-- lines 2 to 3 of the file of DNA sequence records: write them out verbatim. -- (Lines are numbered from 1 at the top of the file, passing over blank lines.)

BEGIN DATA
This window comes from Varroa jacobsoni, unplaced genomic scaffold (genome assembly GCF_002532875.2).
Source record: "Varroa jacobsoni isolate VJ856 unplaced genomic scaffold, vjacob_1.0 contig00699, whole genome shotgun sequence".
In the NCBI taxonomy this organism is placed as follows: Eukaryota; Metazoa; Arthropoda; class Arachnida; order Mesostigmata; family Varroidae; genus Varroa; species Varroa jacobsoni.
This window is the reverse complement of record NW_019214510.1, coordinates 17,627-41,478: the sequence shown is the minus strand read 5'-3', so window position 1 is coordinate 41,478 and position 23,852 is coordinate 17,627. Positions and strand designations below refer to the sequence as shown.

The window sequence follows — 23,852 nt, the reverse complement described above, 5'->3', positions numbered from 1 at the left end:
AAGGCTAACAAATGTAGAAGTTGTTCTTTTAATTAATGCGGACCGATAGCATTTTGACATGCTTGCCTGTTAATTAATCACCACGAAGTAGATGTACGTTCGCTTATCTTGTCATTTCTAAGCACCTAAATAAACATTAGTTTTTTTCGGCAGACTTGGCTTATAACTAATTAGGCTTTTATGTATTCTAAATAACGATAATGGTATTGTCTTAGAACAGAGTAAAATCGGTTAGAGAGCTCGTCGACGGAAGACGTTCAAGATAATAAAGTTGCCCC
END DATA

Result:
Source record: "Varroa jacobsoni isolate VJ856 unplaced genomic scaffold, vjacob_1.0 contig00699, whole genome shotgun sequence".
In the NCBI taxonomy this organism is placed as follows: Eukaryota; Metazoa; Arthropoda; class Arachnida; order Mesostigmata; family Varroidae; genus Varroa; species Varroa jacobsoni.